Our amorphous fluffy God has a plan. It (God) has your best interests in mind, and, if you only submit to it enough, you’ll be blessed beyond your wildest imaginings with health for you and your family, wealth to provide for them (and to occasionally take them to Disney World, though, really, why would you), and promotion after promotion at work. Basically, trust enough and your fluffy-wuffy, Lamb carrying Jesus will take care of you and make sure you’re happy.
Hopefully this reference isn’t too dated, but it almost reads like that scene from Karate Kid where Mr. Miyagi has Daniel-san wax his car and paint the fence. Daniel sees no point in the actions and rebels at first, but it’s later revealed that all of his drudgery was really sick-ass karate moves disguised as household chores. And now he’s awesome—way more awesome than he would have been had he not put trust in his teacher.
Many Christians have a similar view towards God. God’s ways are strange, but, if we trust in him enough, he’ll reveal that all those seeming hardships were really just Him planning an elaborate birthday party for us; our presents: earthly love, health, wealth, and happiness.
And you know what? That’s exactly how it works! Just trust in God hard enough and you’ll get that yacht and house in Malibu and be blessed with being an amazing person that people like. Glad I could help.
JUST KIDDING it totally doesn’t. Otherwise, how could you explain stuff like this,
Or, going a little further back,
God isn’t a vending machine where you put in trust and out comes Rolex watches and cures for cancer. I’m sure he’d love to be able to do that, but we kind of botched all that up with a little something called “original sin.”
Nothing is for sure in this world. God doesn’t just rain down material blessings on his people. He acts through human means. That yacht and house in Malibu you want has to come through people. The store or realtor that sells you the boat or house, your boss who gave you your job, the company you work for that brings in the money, and your hard work earning a salary are all factors that determine whether or not you receive material blessings. Now God can definitely work through all that, but, most of the time, he leaves people to their own devices. You know, because we have free will, and God doesn’t trump that…for better or for worse.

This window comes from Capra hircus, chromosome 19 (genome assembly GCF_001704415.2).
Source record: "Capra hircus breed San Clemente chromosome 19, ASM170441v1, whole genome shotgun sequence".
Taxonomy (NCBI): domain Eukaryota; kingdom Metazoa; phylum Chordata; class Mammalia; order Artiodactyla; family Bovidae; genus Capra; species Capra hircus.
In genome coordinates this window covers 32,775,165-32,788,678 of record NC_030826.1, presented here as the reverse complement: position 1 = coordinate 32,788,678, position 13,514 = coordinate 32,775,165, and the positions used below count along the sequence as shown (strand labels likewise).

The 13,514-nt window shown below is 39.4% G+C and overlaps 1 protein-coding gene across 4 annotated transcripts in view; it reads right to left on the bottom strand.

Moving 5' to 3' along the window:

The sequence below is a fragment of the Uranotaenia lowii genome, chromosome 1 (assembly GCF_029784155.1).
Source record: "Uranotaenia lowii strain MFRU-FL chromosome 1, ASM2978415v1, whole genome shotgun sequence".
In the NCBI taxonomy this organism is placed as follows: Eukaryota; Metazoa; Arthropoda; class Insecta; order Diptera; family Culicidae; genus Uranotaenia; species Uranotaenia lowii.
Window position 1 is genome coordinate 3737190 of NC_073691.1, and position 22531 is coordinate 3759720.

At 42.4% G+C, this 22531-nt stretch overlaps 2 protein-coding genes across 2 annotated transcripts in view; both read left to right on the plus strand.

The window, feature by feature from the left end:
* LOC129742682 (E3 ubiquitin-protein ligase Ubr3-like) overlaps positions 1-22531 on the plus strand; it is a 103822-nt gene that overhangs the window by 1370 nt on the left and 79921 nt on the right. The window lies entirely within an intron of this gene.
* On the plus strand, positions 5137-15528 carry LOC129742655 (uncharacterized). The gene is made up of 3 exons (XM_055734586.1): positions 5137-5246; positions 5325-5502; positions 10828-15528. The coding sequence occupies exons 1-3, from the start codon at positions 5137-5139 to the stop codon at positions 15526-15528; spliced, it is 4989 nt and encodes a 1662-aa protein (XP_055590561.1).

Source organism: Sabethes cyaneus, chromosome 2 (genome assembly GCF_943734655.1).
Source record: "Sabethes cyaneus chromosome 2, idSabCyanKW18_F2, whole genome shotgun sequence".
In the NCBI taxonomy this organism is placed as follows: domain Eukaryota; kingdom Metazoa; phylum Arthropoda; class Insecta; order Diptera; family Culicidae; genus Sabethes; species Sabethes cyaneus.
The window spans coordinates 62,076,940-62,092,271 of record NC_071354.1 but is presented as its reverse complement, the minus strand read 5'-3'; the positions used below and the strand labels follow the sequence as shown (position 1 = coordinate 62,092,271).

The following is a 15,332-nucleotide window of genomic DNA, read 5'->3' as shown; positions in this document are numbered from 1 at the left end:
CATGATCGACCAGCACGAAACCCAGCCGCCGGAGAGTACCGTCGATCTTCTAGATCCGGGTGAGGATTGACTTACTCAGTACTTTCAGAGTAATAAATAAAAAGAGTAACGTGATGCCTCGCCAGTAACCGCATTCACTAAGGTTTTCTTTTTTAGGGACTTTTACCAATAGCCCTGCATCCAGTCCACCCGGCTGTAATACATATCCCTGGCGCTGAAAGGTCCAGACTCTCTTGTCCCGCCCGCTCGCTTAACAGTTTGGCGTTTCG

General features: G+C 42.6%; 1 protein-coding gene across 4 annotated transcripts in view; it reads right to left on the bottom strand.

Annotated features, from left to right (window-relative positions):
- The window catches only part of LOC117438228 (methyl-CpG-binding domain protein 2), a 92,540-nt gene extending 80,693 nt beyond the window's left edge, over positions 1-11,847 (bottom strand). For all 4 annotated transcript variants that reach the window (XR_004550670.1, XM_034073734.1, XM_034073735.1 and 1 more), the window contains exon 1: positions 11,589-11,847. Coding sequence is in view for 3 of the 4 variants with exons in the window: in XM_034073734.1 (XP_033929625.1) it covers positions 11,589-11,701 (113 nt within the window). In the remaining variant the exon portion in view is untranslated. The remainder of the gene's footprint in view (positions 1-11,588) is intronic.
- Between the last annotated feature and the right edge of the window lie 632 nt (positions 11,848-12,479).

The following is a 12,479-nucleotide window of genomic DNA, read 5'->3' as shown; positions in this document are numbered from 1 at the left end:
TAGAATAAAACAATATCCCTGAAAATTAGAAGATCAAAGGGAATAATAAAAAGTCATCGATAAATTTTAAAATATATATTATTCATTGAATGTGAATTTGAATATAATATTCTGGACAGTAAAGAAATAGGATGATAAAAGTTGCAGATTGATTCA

My wife’s brother was killed in a car accident a few years ago. At the time, he was working with Students for Life, touring college campuses to raise awareness of the mercy of adoption and giving pregnant young women support. A drunk driver, attempting to pass in an oncoming lane, misjudged the distance and slammed his truck into my brother-in-law’s car. A woman and her unborn child were in the car as well, and they were killed instantly. Two others survived, and my brother-in-law struggled for a week in the ICU before he finally passed away. He was only 23. He didn’t get a chance to see his faith rewarded with earthly wealth, health, and happiness. In fact, he got all of that stripped away working directly for God’s purpose.
The thing is, God holds people’s actions into being—whether they are good or evil. He allowed the driver of the truck to get drunk and get behind the wheel, and he holds the consequences of that action, colliding into my brother-in-law’s car, in existence. He also allows the atrocities of ISIS to continue. He doesn’t always miraculously lift someone up out of the violence like Rollercoaster Tycoon because of their “faith.”
Really, it doesn’t take a rocket scientist to figure this out. The Dude (I’m using capitalization out of respect for God, not Jeff Bridges) said, “How blessed are you whenever people insult you, persecute you, and say all sorts of evil things against you falsely because of me!” Matthew 5:11. He didn’t follow that up with, “But that will never happen.”
It does happen. It has happened, and it’s happening now. Jesus’ earthly life culminated in being horrifically and painfully killed, and He’s supposed to be the primary example for all of us.
The real test of faith comes when these persecutions or terrible things are happening, and, trust me, they will happen. Maybe it won’t be being gunned down in the street, but it will be a troubled friendship, a lost job, addiction, a death, cancer, or what have you because we live in a fallen world and bad shit happens all the time. Scripture promises us trials and tells us how a Christian should percieve them. The apostle James writes: “Consider it pure joy, my brothers and sisters, whenever you face trials of many kinds, because you know that the testing of your faith produces perseverance.” James 1:2-3 Yes, we are promised that God has our best in mind, but our best is not that he’s going to make all our dreams come true. His dream for us is virtue. Perseverance, holiness, character, not “success.”
It’s painfully naïve to believe that God will give us that solid-gold swimming pool we’ve always wanted when our brothers and sisters in Christ are being macheted. We need to come out of our American “God is my personal Santa Claus” mindset and see the big picture. We live in a world permeated with sin. It’s our job to navigate it the best we can, knowing that we will be rewarded for our faith, not with material wealth or a perfect life, but with a story that is worth living, an inspired and beautiful work of art, and ultimately, the glory of seeing Christ face to face in the life to come.
Of course, there are absolutely wonderful things in this life. The beauty of nature, friendships, love. There’s plenty to enjoy and relish in, and that’s why we need to treat every day as a gift. Lets take a step back and see all the good things we’ve been blessed with in life—good things that have no right to be there—and be truly, sincerely thankful.